Among the authorities responding to the massive chemical spill near Charleston, W.Va., which has left hundreds of thousands without water, is the U.S. Chemical Safety Board, whose investigative backlog was detailed in a Center for Public Integrity probe last year.
Last week’s spill of 4-methylcyclohexane methanol, a chemical used in processing coal, into the Elk River adds an urgent new case to the federal agency’s workload. The CSB is akin to the National Transportation Safety Board — an independent federal board whose inquiries are intended to unmask systemic breakdowns, paving the way for reform.
Yet the CSB has been dogged by long-running delays that have frustrated Congress, residents and even former board members.
The Center’s report, published last April, revealed how investigations into fatal accidents remain open, sometimes for years, amid what critics cite as a sluggish investigative pace. One former board member called the agency “grossly mismanaged.”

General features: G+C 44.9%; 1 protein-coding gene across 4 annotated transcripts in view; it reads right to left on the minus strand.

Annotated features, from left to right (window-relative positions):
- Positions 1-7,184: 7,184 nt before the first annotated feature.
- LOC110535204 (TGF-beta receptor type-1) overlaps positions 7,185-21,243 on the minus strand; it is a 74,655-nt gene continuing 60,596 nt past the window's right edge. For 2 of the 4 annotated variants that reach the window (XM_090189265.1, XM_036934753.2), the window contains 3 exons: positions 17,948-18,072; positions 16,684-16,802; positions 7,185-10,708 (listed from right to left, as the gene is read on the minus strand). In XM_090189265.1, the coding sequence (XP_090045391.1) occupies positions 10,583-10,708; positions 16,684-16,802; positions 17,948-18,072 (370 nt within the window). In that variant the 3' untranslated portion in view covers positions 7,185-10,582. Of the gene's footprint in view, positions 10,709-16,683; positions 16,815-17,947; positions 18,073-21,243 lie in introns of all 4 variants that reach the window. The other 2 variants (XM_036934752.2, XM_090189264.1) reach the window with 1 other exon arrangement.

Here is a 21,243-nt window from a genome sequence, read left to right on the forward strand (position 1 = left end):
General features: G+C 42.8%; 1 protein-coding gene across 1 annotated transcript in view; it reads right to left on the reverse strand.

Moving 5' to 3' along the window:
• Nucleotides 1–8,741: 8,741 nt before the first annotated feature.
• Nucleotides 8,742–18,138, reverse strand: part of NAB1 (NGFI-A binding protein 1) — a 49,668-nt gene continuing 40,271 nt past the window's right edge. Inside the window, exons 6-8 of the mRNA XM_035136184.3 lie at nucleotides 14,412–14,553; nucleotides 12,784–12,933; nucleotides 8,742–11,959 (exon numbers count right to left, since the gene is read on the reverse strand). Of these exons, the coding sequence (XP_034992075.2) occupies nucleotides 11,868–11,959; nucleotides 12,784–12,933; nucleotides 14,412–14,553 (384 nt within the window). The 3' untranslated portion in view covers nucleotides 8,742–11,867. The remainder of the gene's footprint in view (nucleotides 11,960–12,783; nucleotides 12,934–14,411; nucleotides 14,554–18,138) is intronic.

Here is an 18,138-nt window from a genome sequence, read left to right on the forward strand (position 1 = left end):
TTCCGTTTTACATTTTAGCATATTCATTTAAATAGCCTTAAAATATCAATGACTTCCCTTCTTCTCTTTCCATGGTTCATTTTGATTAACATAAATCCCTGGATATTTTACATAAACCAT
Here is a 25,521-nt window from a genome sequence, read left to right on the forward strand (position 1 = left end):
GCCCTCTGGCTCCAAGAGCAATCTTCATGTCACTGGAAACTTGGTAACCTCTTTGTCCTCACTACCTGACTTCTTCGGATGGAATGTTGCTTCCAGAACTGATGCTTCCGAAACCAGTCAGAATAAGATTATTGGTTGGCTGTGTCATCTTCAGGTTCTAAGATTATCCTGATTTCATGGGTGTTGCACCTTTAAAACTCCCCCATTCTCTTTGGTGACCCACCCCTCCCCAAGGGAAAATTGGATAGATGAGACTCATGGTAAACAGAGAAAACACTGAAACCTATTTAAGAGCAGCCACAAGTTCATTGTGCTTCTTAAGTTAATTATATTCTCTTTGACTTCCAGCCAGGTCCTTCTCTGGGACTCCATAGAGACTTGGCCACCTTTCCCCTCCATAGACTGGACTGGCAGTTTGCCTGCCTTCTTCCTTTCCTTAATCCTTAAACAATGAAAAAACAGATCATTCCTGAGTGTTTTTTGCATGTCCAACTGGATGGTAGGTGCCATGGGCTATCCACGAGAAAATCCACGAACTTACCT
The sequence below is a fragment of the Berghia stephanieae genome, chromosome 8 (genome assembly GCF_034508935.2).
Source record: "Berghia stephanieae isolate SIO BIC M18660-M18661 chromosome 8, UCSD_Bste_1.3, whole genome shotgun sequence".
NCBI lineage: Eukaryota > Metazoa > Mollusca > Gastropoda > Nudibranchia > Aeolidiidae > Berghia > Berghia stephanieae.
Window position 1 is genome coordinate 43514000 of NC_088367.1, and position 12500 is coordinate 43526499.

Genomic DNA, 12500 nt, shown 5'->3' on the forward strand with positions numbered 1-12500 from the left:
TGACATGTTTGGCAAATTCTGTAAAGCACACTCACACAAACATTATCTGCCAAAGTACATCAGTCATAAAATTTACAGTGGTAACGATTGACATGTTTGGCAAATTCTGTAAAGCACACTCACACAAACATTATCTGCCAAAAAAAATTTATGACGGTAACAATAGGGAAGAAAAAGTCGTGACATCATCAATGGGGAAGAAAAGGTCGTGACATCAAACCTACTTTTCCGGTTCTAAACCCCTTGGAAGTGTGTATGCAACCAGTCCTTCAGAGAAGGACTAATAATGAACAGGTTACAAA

The number of board accident reports, case studies and safety bulletins fell precipitously since 2006, the Center found. The board’s executives said the agency was stretched thin, forced to decide which of the hundreds of “high-consequence” accidents that take place in the U.S. each year merit its attention. Agency representatives say the board is underfunded and must struggle to respond to requests — many of them from Congress — for investigations.
Even before the West Virginia chemical spill, a steady stream of serious accidents kept the small agency busy, from the Deepwater Horizon oil spill in 2010 to the fire at Chevron’s refinery in Richmond, Calif., in 2012 and the explosion at West Fertilizer in Texas last April.
Read the Center probe in full: As critics press for action, Chemical Safety Board investigations languish